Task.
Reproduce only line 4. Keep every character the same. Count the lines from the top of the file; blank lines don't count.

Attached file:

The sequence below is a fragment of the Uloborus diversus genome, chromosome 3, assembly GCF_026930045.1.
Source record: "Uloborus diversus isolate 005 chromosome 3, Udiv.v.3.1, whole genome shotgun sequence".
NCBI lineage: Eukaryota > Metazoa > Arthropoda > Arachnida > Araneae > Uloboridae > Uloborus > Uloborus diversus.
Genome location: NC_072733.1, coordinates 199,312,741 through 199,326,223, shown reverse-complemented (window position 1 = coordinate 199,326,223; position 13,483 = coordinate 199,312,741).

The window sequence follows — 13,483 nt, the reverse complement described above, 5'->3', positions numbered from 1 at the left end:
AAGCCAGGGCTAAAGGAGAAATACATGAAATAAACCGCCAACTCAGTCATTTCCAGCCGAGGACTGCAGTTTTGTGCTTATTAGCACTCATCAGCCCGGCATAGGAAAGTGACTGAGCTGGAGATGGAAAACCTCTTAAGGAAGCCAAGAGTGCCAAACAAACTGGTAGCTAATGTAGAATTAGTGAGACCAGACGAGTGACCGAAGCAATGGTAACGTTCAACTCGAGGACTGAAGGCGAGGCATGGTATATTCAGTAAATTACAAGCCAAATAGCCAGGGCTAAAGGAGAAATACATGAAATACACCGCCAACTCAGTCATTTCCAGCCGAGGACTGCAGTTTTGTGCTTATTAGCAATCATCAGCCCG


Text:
Genome location: NC_072733.1, coordinates 199,312,741 through 199,326,223, shown reverse-complemented (window position 1 = coordinate 199,326,223; position 13,483 = coordinate 199,312,741).